Emigration in Estonian Literature: “Self” and “Other” in the Context of European Literature
Keywords:(Estonian) exile literature, surrealism, entangled memory, cultural memory, identity, trauma, remembering
The experience of emigration generated a new paradigm in Estonian culture and literature. After World War II Sweden became a new homeland for many people. Estonian culture and literature suddenly became divided into two parts. The political terror imposed restrictions on literature in homeland and the national ideology limited literature in the initial years of exile. Both were closed communities and were monolingual systems in a cultural sense because these systems avoided dialogue and the influence of other signs. It was a traumatic experience for nation and culture where the totalitarian political power and trauma have allied. The normal cultural communication was destroyed. But the most important thing at this time was memory, not just memory but entangled memory, which emigrants carried with them to the new homeland and which influenced people in Estonia. The act of remembering becomes crucial in the exile cultures.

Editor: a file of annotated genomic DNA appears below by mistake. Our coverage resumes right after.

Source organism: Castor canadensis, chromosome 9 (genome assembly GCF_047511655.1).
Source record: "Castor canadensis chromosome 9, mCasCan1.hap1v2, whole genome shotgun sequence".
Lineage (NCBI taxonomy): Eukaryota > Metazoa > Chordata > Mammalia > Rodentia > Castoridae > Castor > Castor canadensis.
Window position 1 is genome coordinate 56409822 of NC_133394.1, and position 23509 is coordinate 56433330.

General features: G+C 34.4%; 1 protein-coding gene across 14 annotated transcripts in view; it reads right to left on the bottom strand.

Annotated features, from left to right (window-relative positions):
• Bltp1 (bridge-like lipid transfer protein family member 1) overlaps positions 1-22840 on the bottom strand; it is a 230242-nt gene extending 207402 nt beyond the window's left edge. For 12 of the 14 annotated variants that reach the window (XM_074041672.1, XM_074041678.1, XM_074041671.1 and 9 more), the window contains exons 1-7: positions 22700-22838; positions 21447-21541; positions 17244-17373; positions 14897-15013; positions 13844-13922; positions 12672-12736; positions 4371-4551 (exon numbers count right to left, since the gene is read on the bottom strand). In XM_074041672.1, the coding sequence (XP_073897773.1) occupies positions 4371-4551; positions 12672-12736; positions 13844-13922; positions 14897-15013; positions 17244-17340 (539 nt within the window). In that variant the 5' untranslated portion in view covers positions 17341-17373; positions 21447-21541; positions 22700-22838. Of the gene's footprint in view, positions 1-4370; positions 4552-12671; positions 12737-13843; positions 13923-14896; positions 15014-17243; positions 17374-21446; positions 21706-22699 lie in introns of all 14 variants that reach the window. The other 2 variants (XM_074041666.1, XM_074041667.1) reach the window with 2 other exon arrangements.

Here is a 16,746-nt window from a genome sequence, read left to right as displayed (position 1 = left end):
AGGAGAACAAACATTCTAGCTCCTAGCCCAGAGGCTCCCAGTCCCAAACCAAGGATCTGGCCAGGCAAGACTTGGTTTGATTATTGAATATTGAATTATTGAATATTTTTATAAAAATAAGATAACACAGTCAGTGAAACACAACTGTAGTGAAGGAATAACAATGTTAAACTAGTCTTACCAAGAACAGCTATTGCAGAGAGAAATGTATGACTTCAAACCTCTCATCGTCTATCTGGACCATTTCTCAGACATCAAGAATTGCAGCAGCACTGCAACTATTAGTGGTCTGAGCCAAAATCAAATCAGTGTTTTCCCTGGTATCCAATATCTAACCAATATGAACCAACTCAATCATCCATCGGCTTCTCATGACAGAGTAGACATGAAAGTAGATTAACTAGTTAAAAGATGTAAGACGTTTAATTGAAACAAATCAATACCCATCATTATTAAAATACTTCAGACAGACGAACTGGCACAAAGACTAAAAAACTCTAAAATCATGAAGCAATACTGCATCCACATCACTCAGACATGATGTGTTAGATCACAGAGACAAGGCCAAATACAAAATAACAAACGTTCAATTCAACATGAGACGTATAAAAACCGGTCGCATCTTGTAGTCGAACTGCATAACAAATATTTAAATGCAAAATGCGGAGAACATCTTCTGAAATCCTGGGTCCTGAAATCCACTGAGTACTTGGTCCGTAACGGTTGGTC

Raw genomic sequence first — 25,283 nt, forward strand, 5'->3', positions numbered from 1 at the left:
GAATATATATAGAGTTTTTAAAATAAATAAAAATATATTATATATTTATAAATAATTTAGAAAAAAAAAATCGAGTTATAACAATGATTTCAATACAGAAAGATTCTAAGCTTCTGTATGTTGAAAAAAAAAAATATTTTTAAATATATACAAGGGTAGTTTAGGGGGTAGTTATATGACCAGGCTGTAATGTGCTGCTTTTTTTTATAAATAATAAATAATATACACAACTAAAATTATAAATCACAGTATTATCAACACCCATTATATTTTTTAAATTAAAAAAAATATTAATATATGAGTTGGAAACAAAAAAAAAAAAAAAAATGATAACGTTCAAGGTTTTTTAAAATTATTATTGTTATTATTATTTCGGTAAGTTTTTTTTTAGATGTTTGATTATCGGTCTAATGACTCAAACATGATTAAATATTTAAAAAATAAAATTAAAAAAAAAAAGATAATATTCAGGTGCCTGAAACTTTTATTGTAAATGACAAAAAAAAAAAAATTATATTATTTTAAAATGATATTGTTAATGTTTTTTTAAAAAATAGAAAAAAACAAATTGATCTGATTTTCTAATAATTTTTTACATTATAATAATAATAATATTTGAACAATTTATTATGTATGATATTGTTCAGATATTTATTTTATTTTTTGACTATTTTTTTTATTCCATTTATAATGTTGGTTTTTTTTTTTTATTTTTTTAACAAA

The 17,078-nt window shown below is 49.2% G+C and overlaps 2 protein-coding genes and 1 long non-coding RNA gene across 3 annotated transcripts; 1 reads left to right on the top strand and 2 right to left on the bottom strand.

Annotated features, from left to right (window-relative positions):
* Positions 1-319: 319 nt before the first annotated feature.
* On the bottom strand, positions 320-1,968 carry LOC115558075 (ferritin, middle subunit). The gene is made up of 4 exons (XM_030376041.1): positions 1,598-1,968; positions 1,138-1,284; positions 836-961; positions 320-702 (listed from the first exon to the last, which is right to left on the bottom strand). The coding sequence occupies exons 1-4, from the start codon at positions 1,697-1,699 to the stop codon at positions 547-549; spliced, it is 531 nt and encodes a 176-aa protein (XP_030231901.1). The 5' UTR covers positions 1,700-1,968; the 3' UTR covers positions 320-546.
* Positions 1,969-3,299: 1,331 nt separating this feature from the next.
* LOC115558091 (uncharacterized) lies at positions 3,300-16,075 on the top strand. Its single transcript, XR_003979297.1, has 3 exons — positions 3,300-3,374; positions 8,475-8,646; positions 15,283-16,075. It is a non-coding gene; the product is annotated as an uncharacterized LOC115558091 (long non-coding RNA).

Estonian literature in exile and in the homeland presents the fundamental images of opening or closing, escaping or staying, and of flight or fight. Surrealism as well as fantasy and science fiction as the literary styles reveal what is hidden in the unconscious of a poet or a person or even in the collective memory of a nation. Surrealism has played a certain role in our literature, but it has been different from French surrealism, it is a uniquely Estonian surrealism. At the same time Estonia was already a new homeland for many refugees from Russia who had escaped during the Revolution of 1917 and World War I. August Gailit and Oskar Luts wrote about that issue in different literary works. Luts entangled different memories in his novel Tagahoovis (In the Backyard, 1933): the memories of Estonians and the memories of Russian emigrants. He also entangled historical narratives about World War I, the Russian revolution and the young Estonian state in the 1920s. Luts wrote about common people who interpret historical narratives. The novel was also published in exile in 1969 in Toronto.
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